"The heavenly host bows down before you" (Neh. 9:6)
- “Dost thou hearken in the council of God?” (Job 15:8 RVmg.)- note how this is said in the context of Job, where we have the most classic statement of the operation of the court of heaven in the opening chapters.
- The sparrows are represented in the presence of God (Lk. 12:6 Gk.); even animals have their representative Angels there. This is ‘how’ in one sense a personal God sees and knows all things; because His Spirit / Angels are in His presence reporting all things to Him. At least this is how we are invited to perceive it. The sparrows aren’t forgotten in the presence of God, and we are of more value than many sparrows (Lk. 12:6,7); Matthew has: ‘Your Father feeds the sparrows; are you not of more value [same Greek as in Luke] than many sparrows?’ ; ‘no sparrow falls to the ground without your Father knowing...you are of more value than many sparrows” (Mt. 6:26; 10:29,31). The sparrows being in God’s presence is paralleled with His feeding them [Gk. ‘to bring them up’] and being aware of what is happening to them on earth. God feeds / raises the sparrows through His Angelic messengers.
Nebuchadnezzar was told that the destruction of his power was a “matter by the decree of the watchers [i.e. Angels, the eyes of the Lord], and the demand by the word of the holy ones” (Dan. 4:17). The Chaldee words translated “matter, “decree” and “demand” are all legal terms, implying a legal answer / response, “a judicial decision” as Strong defines “the demand”. Something came before the court of Heaven- presumably the matter in question was Nebuchadnezzar’s pride and his position on the Jews (Daniel’s advice in 4:27 to shew mercy to the poor may be a reference to what the King should’ve been doing to the Jews- perhaps by enabling their return to their land?). And a ‘judicial decision’ was made and “a watcher and a Holy One came down from Heaven” to operationalize it (Dan. 4:13). If this is the extent of Angelic attention to the heart of a Gentile king- how much more earnestly are they debating the states of our hearts and our actions, and issuing decrees for action accordingly?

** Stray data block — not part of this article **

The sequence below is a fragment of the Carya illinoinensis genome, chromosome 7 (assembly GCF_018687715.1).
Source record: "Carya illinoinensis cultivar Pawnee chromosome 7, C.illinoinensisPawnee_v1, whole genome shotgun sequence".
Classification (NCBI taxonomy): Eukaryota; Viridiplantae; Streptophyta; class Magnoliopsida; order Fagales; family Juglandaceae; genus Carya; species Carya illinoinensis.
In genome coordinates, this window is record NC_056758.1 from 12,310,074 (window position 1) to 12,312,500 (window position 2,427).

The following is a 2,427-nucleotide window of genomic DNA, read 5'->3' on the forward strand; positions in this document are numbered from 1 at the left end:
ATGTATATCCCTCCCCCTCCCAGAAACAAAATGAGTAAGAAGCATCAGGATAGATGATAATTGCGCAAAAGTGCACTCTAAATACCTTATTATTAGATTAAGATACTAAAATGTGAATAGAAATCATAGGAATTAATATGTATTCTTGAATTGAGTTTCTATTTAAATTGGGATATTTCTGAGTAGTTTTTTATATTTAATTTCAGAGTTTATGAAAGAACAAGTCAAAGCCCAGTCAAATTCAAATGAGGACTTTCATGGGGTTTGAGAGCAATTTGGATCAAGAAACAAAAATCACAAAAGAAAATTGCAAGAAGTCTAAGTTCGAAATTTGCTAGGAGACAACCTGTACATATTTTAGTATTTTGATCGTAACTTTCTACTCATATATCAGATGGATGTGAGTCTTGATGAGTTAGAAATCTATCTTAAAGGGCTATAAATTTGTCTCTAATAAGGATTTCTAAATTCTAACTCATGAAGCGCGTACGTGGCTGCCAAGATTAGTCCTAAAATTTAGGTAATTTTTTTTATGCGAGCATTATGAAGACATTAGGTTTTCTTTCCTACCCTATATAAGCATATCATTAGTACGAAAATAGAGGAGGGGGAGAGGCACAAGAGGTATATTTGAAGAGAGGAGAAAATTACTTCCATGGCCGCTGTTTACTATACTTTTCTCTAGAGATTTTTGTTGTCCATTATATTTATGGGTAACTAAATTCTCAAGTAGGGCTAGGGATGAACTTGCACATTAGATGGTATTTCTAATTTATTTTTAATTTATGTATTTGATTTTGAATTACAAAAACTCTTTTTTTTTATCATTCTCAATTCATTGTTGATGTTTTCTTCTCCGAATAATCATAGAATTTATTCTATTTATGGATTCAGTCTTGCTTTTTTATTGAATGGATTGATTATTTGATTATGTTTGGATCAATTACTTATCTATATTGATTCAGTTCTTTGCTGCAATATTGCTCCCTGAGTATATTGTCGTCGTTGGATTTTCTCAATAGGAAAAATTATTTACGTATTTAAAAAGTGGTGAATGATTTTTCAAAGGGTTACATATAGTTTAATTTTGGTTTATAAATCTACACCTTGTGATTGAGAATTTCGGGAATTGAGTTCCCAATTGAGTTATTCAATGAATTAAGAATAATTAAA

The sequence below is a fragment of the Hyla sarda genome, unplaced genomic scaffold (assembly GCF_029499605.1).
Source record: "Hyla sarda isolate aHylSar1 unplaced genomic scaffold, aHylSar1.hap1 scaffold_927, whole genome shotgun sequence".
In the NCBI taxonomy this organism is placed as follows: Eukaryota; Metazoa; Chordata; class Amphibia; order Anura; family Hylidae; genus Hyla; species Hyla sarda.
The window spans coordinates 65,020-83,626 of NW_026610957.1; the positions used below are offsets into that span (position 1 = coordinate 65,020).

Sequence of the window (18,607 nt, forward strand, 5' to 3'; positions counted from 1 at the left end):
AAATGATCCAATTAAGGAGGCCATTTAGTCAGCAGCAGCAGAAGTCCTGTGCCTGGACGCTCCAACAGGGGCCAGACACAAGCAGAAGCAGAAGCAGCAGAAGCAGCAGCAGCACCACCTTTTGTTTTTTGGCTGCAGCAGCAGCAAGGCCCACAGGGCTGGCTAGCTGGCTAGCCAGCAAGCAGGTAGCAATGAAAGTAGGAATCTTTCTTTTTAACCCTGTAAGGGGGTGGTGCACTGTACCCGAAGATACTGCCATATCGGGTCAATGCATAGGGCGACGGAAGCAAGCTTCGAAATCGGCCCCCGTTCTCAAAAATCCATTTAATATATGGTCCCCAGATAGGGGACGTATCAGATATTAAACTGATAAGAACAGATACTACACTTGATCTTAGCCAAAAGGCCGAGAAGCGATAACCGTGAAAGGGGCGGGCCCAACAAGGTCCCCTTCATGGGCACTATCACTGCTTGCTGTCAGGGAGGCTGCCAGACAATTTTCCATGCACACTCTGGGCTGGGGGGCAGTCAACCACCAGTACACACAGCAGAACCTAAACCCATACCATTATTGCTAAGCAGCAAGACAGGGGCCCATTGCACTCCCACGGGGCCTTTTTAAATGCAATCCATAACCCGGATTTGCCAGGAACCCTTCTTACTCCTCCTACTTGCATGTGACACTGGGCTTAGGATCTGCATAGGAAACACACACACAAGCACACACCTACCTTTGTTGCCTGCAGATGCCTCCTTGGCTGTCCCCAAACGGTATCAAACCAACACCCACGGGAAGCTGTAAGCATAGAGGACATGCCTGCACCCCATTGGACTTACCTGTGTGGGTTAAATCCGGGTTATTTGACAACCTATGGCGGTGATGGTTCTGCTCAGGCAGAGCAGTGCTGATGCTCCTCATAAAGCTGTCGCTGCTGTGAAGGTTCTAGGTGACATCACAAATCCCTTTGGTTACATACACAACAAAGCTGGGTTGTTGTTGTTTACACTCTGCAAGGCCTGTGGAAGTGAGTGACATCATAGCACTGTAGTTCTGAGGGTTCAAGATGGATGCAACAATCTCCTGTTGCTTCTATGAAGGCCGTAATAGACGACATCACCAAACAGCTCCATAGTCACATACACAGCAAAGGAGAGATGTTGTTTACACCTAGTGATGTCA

- The members of this court of Heaven have various names- Holy ones (Hos 12:1; Zech 14:5); spirits (1 Kgs 22:21-23; Ps 104:4); messengers/angels (Ps 91:11; 103:20); ministers (Ps 103:21; 104:4); servants (Job 4:18); those on high (Job
21:22); princes (Jos 5:14; Dan 10:13). Supremely, Is. 9:5 LXX speaks of Messiah as "the Messenger of the Great Council" [megales boules angelos].
- "Let us make man" (Gen. 1:26), "Behold, the man has become like one of us" (Gen. 3:22) and "Come, let us go down" (Gen. 11:7) are examples from early Genesis. Franz Delitzsch (1) analyzes the Hebrew constructions here at great length, concluding that these verses manifest a "communicative plural", implying God conferring with His council.
The idea of Angels being sent out from this council to operationalize Divine commissions opens up so many Scriptures. An Angel was sent before Israel to keep them in the way (Ex. 23:30)- an evident allusion to the Angel-cherubim keeping the way to the tree of life. But did all Israel remain “in the way” whilst in the wilderness? Evidently not. Did the Angel fail? No. The Angel was given power and strength in order to potentially enable Israel to remain “in the way”, just as our Angels are given that same power. But Israel refused to work with the Angel; they didn’t make use of the Angel’s efforts to keep them in the way.